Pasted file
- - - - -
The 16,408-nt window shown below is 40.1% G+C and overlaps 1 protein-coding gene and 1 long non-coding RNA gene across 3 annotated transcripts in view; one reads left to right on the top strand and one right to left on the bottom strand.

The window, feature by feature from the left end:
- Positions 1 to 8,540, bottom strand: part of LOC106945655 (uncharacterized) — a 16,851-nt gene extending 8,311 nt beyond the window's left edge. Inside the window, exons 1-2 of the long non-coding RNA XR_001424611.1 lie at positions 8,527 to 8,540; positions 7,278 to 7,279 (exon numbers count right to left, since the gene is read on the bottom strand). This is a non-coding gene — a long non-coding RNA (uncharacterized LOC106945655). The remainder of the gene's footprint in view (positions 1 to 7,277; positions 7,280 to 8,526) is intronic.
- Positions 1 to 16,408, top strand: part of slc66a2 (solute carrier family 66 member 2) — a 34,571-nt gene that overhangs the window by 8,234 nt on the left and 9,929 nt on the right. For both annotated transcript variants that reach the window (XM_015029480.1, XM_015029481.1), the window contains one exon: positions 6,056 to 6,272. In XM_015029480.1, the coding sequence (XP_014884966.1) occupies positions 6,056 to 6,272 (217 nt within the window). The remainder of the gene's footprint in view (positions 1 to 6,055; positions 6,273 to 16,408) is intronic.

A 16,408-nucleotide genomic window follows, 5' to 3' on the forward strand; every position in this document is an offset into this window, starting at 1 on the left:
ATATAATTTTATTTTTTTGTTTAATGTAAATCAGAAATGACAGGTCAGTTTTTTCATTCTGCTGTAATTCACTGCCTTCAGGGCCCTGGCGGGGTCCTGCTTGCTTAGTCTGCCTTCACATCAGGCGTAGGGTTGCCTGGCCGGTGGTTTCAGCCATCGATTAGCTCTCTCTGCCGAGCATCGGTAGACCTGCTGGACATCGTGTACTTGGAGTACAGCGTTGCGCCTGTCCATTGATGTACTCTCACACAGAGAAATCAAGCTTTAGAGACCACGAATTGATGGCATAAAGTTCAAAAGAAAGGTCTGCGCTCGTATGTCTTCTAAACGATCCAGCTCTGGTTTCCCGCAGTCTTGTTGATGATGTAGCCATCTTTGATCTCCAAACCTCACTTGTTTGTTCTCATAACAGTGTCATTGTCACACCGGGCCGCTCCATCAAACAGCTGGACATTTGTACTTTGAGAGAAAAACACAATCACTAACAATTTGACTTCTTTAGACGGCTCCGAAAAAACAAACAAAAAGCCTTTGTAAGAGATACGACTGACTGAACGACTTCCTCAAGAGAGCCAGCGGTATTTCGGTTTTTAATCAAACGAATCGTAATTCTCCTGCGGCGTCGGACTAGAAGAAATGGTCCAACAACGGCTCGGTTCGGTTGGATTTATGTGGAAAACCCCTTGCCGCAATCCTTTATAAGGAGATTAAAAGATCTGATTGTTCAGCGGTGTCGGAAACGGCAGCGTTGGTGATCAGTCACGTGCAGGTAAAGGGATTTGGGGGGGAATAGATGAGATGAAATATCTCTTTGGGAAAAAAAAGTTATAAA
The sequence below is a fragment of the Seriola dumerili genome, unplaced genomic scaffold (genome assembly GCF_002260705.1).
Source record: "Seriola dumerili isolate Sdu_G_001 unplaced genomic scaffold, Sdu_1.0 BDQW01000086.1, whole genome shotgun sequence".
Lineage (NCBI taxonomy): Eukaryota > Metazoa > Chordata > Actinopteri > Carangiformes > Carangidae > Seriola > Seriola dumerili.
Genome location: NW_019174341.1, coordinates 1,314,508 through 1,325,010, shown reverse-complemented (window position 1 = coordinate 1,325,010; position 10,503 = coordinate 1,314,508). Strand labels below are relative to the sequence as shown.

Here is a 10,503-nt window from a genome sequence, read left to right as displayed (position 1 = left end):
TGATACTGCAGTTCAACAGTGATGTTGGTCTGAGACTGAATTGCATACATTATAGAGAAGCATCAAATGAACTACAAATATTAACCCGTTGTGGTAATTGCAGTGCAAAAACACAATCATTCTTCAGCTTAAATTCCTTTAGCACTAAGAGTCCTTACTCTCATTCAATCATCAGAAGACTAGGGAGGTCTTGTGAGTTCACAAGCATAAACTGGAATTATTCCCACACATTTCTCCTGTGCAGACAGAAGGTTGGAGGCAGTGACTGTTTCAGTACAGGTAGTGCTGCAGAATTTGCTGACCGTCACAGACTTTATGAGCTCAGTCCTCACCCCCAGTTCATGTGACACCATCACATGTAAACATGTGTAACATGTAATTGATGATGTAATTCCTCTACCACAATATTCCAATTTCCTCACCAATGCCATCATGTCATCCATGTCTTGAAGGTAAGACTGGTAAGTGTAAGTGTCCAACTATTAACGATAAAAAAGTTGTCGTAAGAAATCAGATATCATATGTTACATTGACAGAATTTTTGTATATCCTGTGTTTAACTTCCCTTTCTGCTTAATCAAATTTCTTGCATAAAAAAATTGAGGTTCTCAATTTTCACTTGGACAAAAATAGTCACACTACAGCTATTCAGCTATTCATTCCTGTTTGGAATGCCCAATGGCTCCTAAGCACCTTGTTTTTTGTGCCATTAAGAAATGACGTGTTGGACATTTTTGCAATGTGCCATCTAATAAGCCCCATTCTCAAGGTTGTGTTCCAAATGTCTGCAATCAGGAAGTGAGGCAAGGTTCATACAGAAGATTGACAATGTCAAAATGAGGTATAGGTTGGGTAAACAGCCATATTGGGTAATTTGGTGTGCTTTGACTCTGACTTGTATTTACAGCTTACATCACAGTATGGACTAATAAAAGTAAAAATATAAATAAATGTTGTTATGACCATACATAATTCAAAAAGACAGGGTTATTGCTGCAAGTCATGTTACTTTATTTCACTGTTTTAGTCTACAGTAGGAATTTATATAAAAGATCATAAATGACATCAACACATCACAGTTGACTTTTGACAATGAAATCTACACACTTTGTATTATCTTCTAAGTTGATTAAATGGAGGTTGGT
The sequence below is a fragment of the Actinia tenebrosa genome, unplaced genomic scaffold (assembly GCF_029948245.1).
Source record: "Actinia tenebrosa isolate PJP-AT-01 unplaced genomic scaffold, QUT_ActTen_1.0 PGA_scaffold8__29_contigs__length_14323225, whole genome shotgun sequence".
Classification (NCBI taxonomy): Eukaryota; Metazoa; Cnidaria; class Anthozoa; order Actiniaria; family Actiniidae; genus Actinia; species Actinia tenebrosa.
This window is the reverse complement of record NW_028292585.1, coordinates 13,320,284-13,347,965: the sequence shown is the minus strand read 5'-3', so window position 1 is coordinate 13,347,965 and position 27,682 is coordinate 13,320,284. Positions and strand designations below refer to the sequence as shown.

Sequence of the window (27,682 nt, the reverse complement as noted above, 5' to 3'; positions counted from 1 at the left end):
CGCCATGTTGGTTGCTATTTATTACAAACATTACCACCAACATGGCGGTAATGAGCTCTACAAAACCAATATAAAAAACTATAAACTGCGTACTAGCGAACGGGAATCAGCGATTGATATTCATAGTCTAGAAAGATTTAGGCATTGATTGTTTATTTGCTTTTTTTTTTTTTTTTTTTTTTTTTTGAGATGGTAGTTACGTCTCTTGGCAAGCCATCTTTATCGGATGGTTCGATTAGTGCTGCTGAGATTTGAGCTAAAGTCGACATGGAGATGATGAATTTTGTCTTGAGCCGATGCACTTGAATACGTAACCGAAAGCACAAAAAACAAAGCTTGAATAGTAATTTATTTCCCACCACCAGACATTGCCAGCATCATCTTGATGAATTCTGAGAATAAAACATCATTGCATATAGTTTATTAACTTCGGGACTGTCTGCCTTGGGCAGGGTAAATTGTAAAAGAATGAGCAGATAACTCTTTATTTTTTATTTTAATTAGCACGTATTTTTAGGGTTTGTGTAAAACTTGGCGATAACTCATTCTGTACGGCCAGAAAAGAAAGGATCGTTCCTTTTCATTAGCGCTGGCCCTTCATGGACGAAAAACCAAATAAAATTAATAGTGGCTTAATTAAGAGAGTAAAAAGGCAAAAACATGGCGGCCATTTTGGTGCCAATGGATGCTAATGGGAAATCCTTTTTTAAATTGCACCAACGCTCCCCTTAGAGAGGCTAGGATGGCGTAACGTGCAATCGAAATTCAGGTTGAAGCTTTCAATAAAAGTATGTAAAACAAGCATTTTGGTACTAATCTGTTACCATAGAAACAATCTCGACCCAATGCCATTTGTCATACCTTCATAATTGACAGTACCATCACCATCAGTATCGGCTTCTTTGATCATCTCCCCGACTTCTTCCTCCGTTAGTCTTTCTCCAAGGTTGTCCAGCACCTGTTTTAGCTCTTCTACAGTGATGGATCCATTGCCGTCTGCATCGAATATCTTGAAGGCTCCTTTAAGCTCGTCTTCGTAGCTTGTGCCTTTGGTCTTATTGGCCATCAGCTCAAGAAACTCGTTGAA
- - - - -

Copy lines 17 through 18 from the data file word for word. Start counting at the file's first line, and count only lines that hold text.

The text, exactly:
Sequence of the window (27,682 nt, the reverse complement as noted above, 5' to 3'; positions counted from 1 at the left end):
CGCCATGTTGGTTGCTATTTATTACAAACATTACCACCAACATGGCGGTAATGAGCTCTACAAAACCAATATAAAAAACTATAAACTGCGTACTAGCGAACGGGAATCAGCGATTGATATTCATAGTCTAGAAAGATTTAGGCATTGATTGTTTATTTGCTTTTTTTTTTTTTTTTTTTTTTTTTTGAGATGGTAGTTACGTCTCTTGGCAAGCCATCTTTATCGGATGGTTCGATTAGTGCTGCTGAGATTTGAGCTAAAGTCGACATGGAGATGATGAATTTTGTCTTGAGCCGATGCACTTGAATACGTAACCGAAAGCACAAAAAACAAAGCTTGAATAGTAATTTATTTCCCACCACCAGACATTGCCAGCATCATCTTGATGAATTCTGAGAATAAAACATCATTGCATATAGTTTATTAACTTCGGGACTGTCTGCCTTGGGCAGGGTAAATTGTAAAAGAATGAGCAGATAACTCTTTATTTTTTATTTTAATTAGCACGTATTTTTAGGGTTTGTGTAAAACTTGGCGATAACTCATTCTGTACGGCCAGAAAAGAAAGGATCGTTCCTTTTCATTAGCGCTGGCCCTTCATGGACGAAAAACCAAATAAAATTAATAGTGGCTTAATTAAGAGAGTAAAAAGGCAAAAACATGGCGGCCATTTTGGTGCCAATGGATGCTAATGGGAAATCCTTTTTTAAATTGCACCAACGCTCCCCTTAGAGAGGCTAGGATGGCGTAACGTGCAATCGAAATTCAGGTTGAAGCTTTCAATAAAAGTATGTAAAACAAGCATTTTGGTACTAATCTGTTACCATAGAAACAATCTCGACCCAATGCCATTTGTCATACCTTCATAATTGACAGTACCATCACCATCAGTATCGGCTTCTTTGATCATCTCCCCGACTTCTTCCTCCGTTAGTCTTTCTCCAAGGTTGTCCAGCACCTGTTTTAGCTCTTCTACAGTGATGGATCCATTGCCGTCTGCATCGAATATCTTGAAGGCTCCTTTAAGCTCGTCTTCGTAGCTTGTGCCTTTGGTCTTATTGGCCATCAGCTCAAGAAACTCGTTGAA